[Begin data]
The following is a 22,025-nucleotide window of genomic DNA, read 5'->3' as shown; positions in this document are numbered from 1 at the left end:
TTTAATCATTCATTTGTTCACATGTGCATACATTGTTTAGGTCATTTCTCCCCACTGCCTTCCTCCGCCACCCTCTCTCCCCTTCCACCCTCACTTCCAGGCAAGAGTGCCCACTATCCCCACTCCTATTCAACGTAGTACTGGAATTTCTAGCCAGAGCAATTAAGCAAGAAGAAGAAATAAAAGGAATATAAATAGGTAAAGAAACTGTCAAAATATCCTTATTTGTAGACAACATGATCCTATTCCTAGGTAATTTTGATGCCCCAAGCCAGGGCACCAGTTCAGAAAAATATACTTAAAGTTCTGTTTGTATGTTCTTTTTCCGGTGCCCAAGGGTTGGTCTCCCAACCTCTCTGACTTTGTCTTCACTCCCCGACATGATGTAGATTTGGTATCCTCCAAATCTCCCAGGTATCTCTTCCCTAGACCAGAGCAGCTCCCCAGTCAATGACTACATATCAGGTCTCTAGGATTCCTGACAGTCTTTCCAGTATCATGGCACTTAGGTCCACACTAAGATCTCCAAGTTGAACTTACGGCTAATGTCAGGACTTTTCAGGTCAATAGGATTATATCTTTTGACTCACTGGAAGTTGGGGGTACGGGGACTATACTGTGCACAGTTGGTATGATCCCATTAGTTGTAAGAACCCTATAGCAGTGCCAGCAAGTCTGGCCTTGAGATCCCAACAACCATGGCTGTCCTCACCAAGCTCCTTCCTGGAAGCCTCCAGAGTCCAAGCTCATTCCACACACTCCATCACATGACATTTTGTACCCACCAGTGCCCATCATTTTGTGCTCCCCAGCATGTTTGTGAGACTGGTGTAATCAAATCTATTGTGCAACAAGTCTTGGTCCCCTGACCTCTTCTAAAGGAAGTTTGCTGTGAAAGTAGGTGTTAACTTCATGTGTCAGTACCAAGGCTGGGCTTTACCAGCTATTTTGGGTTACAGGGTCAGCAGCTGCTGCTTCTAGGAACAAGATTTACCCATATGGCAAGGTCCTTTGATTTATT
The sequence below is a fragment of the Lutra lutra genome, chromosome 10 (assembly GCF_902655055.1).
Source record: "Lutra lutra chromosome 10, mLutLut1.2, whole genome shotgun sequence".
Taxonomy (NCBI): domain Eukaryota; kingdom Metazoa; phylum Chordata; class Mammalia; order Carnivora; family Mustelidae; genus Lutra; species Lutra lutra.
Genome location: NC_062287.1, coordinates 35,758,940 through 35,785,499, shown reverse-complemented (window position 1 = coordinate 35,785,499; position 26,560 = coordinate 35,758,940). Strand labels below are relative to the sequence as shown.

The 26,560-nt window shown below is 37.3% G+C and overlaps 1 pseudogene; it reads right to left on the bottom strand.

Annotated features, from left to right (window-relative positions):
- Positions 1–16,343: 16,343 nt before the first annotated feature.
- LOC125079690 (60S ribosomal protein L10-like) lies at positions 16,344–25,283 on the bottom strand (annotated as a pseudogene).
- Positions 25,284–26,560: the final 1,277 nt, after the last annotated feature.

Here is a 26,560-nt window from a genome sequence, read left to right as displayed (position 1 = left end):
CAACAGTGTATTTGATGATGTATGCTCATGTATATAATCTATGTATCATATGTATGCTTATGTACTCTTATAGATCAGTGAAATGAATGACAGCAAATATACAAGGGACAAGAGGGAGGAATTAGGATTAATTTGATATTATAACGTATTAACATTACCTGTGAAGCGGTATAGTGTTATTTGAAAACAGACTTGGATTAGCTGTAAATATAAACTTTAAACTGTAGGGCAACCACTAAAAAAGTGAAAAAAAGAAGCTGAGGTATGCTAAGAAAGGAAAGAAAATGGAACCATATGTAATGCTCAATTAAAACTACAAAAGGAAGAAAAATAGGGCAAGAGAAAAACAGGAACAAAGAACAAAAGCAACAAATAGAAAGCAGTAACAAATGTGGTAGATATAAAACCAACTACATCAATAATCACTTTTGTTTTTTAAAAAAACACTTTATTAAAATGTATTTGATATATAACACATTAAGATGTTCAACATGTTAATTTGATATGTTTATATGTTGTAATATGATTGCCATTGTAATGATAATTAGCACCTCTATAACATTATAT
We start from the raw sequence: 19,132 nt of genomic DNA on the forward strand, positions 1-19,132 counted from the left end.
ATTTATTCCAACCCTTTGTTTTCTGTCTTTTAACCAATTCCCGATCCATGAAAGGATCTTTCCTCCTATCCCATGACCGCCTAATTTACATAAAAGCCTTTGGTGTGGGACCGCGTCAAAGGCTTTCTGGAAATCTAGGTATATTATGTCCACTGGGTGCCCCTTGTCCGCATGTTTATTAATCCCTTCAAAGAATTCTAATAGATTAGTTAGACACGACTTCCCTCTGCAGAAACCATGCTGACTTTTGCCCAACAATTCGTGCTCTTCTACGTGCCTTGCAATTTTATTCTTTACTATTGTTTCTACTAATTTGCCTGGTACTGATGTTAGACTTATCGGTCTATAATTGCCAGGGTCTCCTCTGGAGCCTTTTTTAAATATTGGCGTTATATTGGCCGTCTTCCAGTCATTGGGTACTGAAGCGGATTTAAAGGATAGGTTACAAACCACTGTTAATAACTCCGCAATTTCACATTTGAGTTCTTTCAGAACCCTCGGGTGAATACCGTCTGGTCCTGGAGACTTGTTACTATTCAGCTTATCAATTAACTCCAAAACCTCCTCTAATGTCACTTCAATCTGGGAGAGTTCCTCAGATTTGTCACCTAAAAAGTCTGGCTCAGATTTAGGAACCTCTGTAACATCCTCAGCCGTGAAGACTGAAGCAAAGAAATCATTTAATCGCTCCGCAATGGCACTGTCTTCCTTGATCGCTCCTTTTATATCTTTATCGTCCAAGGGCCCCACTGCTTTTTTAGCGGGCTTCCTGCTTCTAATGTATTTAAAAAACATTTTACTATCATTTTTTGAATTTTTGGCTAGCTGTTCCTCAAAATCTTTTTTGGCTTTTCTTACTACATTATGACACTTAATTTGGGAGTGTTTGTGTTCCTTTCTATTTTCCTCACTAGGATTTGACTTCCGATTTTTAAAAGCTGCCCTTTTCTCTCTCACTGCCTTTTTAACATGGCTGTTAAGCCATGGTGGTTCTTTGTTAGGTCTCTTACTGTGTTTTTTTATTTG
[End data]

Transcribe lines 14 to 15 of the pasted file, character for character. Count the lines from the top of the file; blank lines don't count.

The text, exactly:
We start from the raw sequence: 19,132 nt of genomic DNA on the forward strand, positions 1-19,132 counted from the left end.
ATTTATTCCAACCCTTTGTTTTCTGTCTTTTAACCAATTCCCGATCCATGAAAGGATCTTTCCTCCTATCCCATGACCGCCTAATTTACATAAAAGCCTTTGGTGTGGGACCGCGTCAAAGGCTTTCTGGAAATCTAGGTATATTATGTCCACTGGGTGCCCCTTGTCCGCATGTTTATTAATCCCTTCAAAGAATTCTAATAGATTAGTTAGACACGACTTCCCTCTGCAGAAACCATGCTGACTTTTGCCCAACAATTCGTGCTCTTCTACGTGCCTTGCAATTTTATTCTTTACTATTGTTTCTACTAATTTGCCTGGTACTGATGTTAGACTTATCGGTCTATAATTGCCAGGGTCTCCTCTGGAGCCTTTTTTAAATATTGGCGTTATATTGGCCGTCTTCCAGTCATTGGGTACTGAAGCGGATTTAAAGGATAGGTTACAAACCACTGTTAATAACTCCGCAATTTCACATTTGAGTTCTTTCAGAACCCTCGGGTGAATACCGTCTGGTCCTGGAGACTTGTTACTATTCAGCTTATCAATTAACTCCAAAACCTCCTCTAATGTCACTTCAATCTGGGAGAGTTCCTCAGATTTGTCACCTAAAAAGTCTGGCTCAGATTTAGGAACCTCTGTAACATCCTCAGCCGTGAAGACTGAAGCAAAGAAATCATTTAATCGCTCCGCAATGGCACTGTCTTCCTTGATCGCTCCTTTTATATCTTTATCGTCCAAGGGCCCCACTGCTTTTTTAGCGGGCTTCCTGCTTCTAATGTATTTAAAAAACATTTTACTATCATTTTTTGAATTTTTGGCTAGCTGTTCCTCAAAATCTTTTTTGGCTTTTCTTACTACATTATGACACTTAATTTGGGAGTGTTTGTGTTCCTTTCTATTTTCCTCACTAGGATTTGACTTCCGATTTTTAAAAGCTGCCCTTTTCTCTCTCACTGCCTTTTTAACATGGCTGTTAAGCCATGGTGGTTCTTTGTTAGGTCTCTTACTGTGTTTTTTTATTTG